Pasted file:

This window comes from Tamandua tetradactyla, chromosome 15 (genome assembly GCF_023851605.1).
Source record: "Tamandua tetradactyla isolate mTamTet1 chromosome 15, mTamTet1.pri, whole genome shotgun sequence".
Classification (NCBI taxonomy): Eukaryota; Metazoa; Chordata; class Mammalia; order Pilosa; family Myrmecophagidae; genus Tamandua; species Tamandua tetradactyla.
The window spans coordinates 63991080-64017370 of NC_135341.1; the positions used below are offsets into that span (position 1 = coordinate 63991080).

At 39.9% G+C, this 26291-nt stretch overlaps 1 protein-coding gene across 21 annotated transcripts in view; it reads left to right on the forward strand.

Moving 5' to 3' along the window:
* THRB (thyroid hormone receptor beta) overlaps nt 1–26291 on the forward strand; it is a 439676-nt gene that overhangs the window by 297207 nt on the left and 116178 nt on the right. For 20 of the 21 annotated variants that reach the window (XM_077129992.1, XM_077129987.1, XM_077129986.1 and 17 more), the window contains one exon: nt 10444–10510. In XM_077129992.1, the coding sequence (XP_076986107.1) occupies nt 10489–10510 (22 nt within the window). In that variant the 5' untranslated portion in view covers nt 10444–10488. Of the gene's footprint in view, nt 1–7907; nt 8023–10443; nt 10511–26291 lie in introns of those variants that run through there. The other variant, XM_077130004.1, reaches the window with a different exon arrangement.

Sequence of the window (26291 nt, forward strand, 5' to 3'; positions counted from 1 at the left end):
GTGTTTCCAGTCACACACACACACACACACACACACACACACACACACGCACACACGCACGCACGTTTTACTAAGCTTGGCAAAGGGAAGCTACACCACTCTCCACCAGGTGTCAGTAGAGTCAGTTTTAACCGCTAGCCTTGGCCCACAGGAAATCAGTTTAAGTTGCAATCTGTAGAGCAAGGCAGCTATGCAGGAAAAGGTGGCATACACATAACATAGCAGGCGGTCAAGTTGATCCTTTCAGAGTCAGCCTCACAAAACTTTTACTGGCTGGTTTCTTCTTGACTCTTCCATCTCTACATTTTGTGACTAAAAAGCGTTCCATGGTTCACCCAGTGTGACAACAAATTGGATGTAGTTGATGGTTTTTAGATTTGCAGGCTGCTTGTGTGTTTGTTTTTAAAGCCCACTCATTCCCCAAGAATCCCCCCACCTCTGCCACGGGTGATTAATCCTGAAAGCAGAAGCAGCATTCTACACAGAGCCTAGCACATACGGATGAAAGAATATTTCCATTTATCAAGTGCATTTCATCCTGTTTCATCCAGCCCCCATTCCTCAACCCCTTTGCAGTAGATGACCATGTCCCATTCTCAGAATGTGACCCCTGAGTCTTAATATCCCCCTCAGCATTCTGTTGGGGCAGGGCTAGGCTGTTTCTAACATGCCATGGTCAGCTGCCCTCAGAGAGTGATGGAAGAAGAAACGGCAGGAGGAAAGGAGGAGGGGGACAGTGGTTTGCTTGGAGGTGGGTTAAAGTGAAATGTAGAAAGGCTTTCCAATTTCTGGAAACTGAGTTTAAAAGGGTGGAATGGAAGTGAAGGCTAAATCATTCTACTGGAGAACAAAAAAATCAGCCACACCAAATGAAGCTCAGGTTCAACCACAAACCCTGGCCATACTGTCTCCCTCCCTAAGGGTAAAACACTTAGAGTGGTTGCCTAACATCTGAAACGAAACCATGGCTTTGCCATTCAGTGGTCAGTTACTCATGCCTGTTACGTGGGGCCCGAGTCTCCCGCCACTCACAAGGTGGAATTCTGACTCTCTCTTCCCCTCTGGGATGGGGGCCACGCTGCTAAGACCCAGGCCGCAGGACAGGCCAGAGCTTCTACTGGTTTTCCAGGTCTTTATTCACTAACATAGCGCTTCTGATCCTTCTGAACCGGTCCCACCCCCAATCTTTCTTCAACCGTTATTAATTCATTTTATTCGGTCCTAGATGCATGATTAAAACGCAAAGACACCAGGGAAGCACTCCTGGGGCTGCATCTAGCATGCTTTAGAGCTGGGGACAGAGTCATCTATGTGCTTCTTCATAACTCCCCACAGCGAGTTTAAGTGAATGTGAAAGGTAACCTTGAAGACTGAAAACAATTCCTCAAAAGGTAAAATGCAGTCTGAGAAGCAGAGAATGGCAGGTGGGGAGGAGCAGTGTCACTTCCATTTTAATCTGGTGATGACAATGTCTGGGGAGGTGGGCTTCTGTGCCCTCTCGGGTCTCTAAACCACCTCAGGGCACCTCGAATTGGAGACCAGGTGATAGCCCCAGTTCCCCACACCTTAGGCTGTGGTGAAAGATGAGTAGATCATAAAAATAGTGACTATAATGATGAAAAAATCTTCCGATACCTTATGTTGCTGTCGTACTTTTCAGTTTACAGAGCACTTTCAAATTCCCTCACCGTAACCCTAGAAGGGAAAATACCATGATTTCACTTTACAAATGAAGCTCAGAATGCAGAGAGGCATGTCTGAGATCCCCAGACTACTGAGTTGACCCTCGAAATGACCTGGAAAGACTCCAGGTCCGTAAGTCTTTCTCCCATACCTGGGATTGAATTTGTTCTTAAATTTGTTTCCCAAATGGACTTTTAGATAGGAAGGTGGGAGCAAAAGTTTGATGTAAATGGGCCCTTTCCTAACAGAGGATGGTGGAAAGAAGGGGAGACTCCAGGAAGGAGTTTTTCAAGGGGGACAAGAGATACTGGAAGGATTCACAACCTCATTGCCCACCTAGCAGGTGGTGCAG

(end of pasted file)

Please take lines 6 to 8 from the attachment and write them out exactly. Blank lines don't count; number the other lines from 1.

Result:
Moving 5' to 3' along the window:
* THRB (thyroid hormone receptor beta) overlaps nt 1–26291 on the forward strand; it is a 439676-nt gene that overhangs the window by 297207 nt on the left and 116178 nt on the right. For 20 of the 21 annotated variants that reach the window (XM_077129992.1, XM_077129987.1, XM_077129986.1 and 17 more), the window contains one exon: nt 10444–10510. In XM_077129992.1, the coding sequence (XP_076986107.1) occupies nt 10489–10510 (22 nt within the window). In that variant the 5' untranslated portion in view covers nt 10444–10488. Of the gene's footprint in view, nt 1–7907; nt 8023–10443; nt 10511–26291 lie in introns of those variants that run through there. The other variant, XM_077130004.1, reaches the window with a different exon arrangement.

Sequence of the window (26291 nt, forward strand, 5' to 3'; positions counted from 1 at the left end):